According to U.S. Defense Secretary James Mattis, Polish President Andrzej Duda’s dream of “Fort Trump” in his country is very much alive.
During a White House visit in September, Duda implored President Donald Trump to work with Poland to create a permanent U.S. military base in the country and suggested the base be named after the president.
Poland, invaded by the Nazis in the early days of World War II in 1939 and occupied by the Soviet Union from 1945 through 1989, has long sought U.S. military protection from a potential Russian threat. That threat became more real following Russia’s 2014 seizure of part of Ukraine.
Mattis said Tuesday that the Polish proposal to invest $2 billion to prepare a permanent base for U.S. forces is on the table.
“We’re going to be discussing that today at length; the details. It’s obviously something we’ll discuss with all of the Allies as well. We have a very strong bilateral relationship with the Polish military, and the minister and the ministry of defense, and we’ll further discuss it when we’re in Brussels with them,” Mattis said, according to a Defense Department transcript of his remarks.
“But we’re working it out, kind of the details — not kind of. We are working out the details on what the offer is, what can best contribute to alliance unity, to alliance security and to the continued strengthening of the bilateral relationship,” he said.
Polish Defense Minister Mariusz Blaszczak said the proposal builds upon a strong relationship.
“We strongly appreciate the U.S. forces’ presence in Poland, strengthening deterrence and defense of Poland and the whole NATO alliance,” Blaszczak said, according to Military Times. “I hope it will transform in the coming years into an even more robust and long-term commitment.”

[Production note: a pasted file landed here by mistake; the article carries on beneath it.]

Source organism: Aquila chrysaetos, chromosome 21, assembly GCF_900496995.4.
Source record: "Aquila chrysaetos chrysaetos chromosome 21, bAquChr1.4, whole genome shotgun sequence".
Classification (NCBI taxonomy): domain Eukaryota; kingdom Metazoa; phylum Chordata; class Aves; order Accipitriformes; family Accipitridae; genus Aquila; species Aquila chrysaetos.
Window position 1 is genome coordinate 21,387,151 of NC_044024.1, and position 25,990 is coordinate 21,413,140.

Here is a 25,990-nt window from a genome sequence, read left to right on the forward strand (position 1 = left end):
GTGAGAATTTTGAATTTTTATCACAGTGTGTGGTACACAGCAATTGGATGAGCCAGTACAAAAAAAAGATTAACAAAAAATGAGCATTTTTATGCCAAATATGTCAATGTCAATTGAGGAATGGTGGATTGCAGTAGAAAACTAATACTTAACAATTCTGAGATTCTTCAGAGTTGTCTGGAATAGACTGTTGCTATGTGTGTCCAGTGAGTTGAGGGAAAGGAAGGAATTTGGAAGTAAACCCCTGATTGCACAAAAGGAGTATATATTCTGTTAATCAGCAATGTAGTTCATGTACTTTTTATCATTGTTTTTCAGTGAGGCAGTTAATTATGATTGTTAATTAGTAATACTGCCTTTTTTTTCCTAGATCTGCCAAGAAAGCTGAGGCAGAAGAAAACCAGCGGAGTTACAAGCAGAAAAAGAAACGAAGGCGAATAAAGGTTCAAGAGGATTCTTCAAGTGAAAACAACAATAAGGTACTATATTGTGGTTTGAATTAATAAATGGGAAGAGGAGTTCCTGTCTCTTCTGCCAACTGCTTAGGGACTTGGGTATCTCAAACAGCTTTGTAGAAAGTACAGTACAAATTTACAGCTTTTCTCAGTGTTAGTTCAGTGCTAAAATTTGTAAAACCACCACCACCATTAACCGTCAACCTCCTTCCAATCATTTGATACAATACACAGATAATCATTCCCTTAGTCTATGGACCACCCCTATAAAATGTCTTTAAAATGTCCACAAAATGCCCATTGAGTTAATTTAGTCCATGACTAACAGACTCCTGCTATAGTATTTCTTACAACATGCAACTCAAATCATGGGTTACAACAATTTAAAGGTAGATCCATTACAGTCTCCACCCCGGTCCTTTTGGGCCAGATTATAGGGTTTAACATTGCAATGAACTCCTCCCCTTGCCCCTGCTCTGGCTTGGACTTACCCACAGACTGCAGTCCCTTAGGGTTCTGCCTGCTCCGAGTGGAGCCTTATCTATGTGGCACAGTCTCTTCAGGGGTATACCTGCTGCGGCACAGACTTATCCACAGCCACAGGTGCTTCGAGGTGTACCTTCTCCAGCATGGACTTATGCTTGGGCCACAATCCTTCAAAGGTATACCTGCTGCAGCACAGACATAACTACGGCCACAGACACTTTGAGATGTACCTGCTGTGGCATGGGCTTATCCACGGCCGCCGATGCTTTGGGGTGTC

Trump showed interest in the idea of a permanent U.S. base in September, particularly because of Poland’s financial contribution to it.
Mattis praised Poland as “a NATO Ally … that’s actually not only meeting 2 percent going higher than 2 percent, they’ve actually invited American troops to be forward-stationed there.”
When asked about proposals for some type of European armed forces, Mattis replied, “I would just point to Poland as a role model, as an example of what democracies do as we share the burden for protecting democracy in the world. So we will continue to see the alliance strengthening, and Poland will be in the front rank of that we’re quite confident and we’ll be right beside them.”
Mattis also noted that Poland, in addition to wanting to host U.S. troops permanently, is an outstanding host to those who are already there.
“Our troops that go there re-enlist in the U.S. military at a high rate, so they must enjoy it,” he said.
Blaszczak noted that Polish freedom has been intertwined with America’s support for his nation.
“Today, we are meeting in a very special time for Poles, as we have just celebrated, on November 11, the centenary of Poland regaining its independence. We had — we have achieved this with the support of our allies. I have to mention here President Woodrow Wilson’s Fourteen Points speech delivered in 1918, in which you adhered to the necessity of reestablishing the Polish state with political and economic independence and territorial integrity. His statement is still considered as a landmark on the way to regaining our independence,” he said.
Blaszczak also noted former President Ronald Reagan’s contribution to Polish freedom.
“Poles received the unprecedented United States support also in our struggle for freedom, democracy, and total independence from Soviet Union during the Communist era. U.S. President Ronald Reagan’s adamant policy towards Soviet Union and strong support for democratic movement in Poland has been crucial to our today’s freedoms and democracy.”
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